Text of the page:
The second is the Resisto Foundation/ICF Waterproofing Membrane, a self-adhesive waterproofing membrane designed specifically for use with ICF foundations. Also 40 millimeters thick, the Resisto membrane is composed of SBS modified bitumen and a trilaminate-woven polyethylene facer. It can be applied directly to the polystyrene surface of an ICF without priming, but when priming is required, possibly because of dust from the work site, Resisto follows the pattern of others in the industry in recommending a water-based primer as opposed to a solvent-based primer, which would likely damage the polystyrene.
Tamko, W.R. Grace, and others also make ICF-compatible peel-and-stick membranes.
Stay Away from Solvents
One of the greatest dangers to ICFs is the application of chemicals that can compromise its integrity.
“They’ve got to make sure they avoid petroleum-based products,” said Ken Ritter, director of Southwick Inc., an Orlando-based ICF distribution and installation company.
Indeed, manufacturers, distributors and installers warn that any solvent-based product, will likely spell disaster for ICFs.
“The biggest issue is damage to the ICF,” says Tom Fallon of Beamsville, Ontario-based Cosella-Dörken. “Anything that could chemically react with the ICF – anything that can attack polystyrene – means you have to be careful. You’ve got to stay away from anything that’s solvenated.”
Spray-ons that Work
Water-based products, on the other hand, work fine with ICFs. Epro makes a top-quality, water-based ICF waterproofing membrane that can be applied with a spray gun or roller. Several other companies also offer ICF-compatible spray-on coatings, such as Ames Research Labs.
Dimple drainage boards are an integral part of any commercial ICF waterproofing solution. Platon, for example, is designed to easily bridge cracks of a quarter-inch. The double-dimple design is designed to reduce friction from settling soil, and is mechanically fastened to the wall.
“The worst thing that can happen is that [soil settlement] tears that membrane off the ICFs,” Gross said. “So it’s important to have a way to put the membrane up quickly, and have the assurance that it’s going to stay there.”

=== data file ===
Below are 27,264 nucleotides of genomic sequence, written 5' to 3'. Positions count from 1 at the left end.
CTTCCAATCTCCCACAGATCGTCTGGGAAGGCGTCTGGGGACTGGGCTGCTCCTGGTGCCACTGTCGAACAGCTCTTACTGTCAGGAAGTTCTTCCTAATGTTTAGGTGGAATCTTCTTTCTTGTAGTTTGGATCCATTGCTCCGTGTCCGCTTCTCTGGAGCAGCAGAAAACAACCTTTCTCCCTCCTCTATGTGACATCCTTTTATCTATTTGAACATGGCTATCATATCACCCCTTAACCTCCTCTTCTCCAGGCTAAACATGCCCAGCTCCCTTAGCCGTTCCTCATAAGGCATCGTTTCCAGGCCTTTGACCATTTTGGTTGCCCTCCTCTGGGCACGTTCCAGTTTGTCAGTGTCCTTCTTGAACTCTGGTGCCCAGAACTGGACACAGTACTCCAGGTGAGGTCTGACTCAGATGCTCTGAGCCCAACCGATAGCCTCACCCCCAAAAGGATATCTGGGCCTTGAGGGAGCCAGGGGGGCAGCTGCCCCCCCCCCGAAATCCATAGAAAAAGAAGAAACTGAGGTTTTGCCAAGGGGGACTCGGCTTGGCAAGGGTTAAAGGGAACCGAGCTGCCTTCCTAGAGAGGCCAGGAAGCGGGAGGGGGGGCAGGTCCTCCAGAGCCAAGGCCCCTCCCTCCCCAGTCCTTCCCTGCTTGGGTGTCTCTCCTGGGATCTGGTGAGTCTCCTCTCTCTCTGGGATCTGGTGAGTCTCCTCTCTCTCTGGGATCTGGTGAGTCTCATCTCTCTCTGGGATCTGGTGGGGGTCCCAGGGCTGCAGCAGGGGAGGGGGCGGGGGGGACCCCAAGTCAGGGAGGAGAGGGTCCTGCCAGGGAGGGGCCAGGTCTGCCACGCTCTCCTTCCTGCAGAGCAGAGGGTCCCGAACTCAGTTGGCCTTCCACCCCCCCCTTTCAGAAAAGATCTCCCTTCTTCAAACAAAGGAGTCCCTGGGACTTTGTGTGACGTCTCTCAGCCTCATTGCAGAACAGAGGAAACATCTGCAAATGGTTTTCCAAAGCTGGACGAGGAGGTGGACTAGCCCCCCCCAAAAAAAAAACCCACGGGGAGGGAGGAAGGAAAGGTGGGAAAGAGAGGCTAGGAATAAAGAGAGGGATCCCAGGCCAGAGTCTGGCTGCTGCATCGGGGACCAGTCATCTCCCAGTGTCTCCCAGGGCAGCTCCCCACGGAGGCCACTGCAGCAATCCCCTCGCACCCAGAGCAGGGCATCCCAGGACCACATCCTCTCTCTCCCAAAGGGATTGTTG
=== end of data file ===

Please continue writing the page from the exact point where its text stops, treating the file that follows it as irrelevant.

Cosella-Dörken’s Delta MS Clear is also popular for ICF foundations. It’s a translucent dimple sheet that bridges all seams and produces an air gap between the membrane and the wall. It’s translucent to allow the applicator to see attachment strips or grade marks for easier application, and available in rolls three to 10 feet high and 65 feet long.
Fallon said another product, Delta Drain, may be better for commercial applications. It’s a multi-layer geo-composite, combining a dimpled drain core with a heat-bonded geo-textile. The dimpled sheet will keep incoming water off of the waterproofing layer and act as protection during backfill operations. The geotextile will filter out soil particles and prevent clogging.
Similar dimple and dimple/gotextile composites are made by a number of companies, including Superseal, DMX, and American Wick Drain.
Once the water reaches the footer, a system needs to be in place to remove it from the building. Perforated pipe and gravel is the most common solution.
Form-a-Drain, a rectangular vinyl footing drain that also acts as a footing form, is another option. In 2006, CertainTeed introduced a commercial-grade, 10-inch version of the product, which Gross says is “trending nicely” in sales.
A Systematic Approach
It’s not any one product,” Gross said. “It’s how the products work together to give you the ultimate in having an assurance that your basement will stay dry.
“Builders need to get the whole waterproofing system, and that is both keeping moisture away from the foundation walls and – anything that does get against the wall – providing a path to get down to the drain,” Gross said. “So if you’ve got both products in place, that’s the ultimate in protection and ensuring a dry basement and a dry foundation.”
Contractors should keep in mind that the best-applied waterproofing is at risk of failing if basic building construction isn’t done correctly. Waterproofing is merely a final measure applied to ensure that otherwise solid construction isn’t threatened by an outside force. That doesn’t do you any good if the work is shoddy to begin with.
According to Dave Polk, president of Wichita-based Epro, the most important thing to know about waterproofing an ICF job is that you only get one shot at it. Because cracks under the foam are essentially undetectable, water damage that results from them can travel considerable distances, and is, for all intents and purposes, unrepairable.
There is no remedial correction to it,” Polk said. “What you put on there, system-wise, had better work the first time. Unlike a concrete foundation wall where you can go in and correct it from the interior and solve the leak, you can’t do that with an ICF.”